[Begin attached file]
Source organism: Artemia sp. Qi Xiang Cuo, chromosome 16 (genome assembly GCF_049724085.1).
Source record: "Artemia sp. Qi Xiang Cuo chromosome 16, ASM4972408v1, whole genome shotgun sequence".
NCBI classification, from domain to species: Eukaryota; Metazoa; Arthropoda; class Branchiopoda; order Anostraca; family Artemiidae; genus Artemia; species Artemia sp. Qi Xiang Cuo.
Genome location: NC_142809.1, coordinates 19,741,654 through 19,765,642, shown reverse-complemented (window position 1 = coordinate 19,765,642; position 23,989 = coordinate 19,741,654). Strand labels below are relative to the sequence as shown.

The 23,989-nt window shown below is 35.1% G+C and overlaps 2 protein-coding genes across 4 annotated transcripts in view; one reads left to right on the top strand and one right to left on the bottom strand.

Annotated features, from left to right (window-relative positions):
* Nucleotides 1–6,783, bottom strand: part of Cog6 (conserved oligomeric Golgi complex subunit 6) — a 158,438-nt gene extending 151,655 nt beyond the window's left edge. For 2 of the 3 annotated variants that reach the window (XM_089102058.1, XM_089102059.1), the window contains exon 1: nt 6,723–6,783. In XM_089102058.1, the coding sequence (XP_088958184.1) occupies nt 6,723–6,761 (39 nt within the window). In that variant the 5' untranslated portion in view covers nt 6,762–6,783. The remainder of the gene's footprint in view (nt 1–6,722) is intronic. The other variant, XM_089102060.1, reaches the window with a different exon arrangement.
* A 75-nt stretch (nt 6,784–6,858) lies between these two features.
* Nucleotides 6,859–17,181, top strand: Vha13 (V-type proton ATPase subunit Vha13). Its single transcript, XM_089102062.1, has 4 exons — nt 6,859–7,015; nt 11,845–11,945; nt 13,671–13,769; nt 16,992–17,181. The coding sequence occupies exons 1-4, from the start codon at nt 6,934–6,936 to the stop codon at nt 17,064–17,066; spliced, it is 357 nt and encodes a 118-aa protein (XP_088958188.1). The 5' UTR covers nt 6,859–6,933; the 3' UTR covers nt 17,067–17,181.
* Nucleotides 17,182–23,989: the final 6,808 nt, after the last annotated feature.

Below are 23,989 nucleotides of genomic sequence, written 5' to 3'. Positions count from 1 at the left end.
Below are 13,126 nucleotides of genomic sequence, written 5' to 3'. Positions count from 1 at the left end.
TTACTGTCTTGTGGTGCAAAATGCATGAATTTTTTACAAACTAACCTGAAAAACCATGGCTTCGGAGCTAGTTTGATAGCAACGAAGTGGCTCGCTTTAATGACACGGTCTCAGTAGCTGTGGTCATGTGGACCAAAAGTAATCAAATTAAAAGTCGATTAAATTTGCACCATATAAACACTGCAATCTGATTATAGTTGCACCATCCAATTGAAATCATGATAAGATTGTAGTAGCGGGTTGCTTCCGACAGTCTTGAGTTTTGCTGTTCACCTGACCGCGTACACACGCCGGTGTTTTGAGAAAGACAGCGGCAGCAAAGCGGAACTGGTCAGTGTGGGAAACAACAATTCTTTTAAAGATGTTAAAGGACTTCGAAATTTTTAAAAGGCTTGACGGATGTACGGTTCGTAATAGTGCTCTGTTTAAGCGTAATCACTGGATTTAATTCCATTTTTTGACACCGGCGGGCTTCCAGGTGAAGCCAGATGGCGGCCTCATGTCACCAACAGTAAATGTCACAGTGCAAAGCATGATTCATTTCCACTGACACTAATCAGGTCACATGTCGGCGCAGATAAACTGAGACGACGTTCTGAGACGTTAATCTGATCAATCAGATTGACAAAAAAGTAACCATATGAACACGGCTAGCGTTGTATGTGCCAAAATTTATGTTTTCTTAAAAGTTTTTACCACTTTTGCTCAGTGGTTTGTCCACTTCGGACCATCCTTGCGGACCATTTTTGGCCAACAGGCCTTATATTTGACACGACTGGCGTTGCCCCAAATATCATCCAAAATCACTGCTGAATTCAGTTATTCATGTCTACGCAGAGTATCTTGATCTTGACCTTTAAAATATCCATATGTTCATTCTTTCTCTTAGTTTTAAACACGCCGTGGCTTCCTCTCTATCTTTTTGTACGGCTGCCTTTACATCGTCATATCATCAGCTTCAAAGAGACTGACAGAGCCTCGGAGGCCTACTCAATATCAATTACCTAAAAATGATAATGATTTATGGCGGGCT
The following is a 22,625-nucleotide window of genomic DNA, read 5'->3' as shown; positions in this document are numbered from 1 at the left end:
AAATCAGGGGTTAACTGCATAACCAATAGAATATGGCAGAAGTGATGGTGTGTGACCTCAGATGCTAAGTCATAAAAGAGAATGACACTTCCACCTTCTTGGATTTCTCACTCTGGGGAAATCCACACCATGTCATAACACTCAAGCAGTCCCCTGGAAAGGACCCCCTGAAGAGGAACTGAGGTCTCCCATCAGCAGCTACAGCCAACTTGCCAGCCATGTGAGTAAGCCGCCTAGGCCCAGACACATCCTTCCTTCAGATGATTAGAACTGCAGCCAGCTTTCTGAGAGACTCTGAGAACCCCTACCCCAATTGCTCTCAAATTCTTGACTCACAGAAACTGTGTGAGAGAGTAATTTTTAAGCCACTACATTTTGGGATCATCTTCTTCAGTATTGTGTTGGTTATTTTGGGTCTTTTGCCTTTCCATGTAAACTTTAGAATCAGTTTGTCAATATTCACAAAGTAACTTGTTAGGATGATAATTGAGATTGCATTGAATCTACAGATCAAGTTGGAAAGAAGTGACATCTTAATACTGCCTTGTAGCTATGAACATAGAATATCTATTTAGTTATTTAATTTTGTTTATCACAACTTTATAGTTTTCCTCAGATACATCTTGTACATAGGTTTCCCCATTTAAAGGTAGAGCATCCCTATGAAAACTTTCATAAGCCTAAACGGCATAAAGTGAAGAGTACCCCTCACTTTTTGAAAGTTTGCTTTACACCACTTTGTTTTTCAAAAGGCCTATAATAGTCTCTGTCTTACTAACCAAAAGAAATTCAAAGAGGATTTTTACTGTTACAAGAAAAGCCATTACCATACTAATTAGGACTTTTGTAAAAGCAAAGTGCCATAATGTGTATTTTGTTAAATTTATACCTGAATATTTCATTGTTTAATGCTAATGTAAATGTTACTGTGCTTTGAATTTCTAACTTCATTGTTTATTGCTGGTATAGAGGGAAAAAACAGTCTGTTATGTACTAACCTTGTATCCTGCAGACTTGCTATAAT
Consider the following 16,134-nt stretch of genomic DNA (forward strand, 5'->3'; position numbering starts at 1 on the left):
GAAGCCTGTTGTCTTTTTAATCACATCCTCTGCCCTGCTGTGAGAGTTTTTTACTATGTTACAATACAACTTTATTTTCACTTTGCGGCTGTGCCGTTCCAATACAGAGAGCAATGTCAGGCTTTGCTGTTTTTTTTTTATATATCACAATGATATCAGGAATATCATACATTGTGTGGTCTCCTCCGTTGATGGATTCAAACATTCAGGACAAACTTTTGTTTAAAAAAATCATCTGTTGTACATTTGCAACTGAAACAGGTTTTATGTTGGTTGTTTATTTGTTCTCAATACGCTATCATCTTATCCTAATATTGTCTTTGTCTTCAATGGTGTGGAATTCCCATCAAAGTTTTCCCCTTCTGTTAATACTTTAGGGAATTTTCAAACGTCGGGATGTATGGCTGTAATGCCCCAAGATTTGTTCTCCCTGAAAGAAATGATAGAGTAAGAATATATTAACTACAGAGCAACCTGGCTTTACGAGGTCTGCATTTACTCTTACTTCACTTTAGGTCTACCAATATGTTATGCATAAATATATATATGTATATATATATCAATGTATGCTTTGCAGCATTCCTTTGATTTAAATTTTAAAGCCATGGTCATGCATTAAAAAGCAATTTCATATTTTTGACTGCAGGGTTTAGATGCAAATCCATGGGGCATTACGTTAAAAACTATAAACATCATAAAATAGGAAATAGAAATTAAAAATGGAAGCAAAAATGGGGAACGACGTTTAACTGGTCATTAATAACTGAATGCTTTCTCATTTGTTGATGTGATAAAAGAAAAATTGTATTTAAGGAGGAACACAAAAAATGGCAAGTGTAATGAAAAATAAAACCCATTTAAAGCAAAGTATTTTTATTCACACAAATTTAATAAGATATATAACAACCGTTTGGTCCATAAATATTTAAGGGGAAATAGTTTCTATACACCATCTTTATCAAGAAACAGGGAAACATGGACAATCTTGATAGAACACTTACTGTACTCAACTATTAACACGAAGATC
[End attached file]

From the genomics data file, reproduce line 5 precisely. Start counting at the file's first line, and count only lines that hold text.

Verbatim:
The 23,989-nt window shown below is 35.1% G+C and overlaps 2 protein-coding genes across 4 annotated transcripts in view; one reads left to right on the top strand and one right to left on the bottom strand.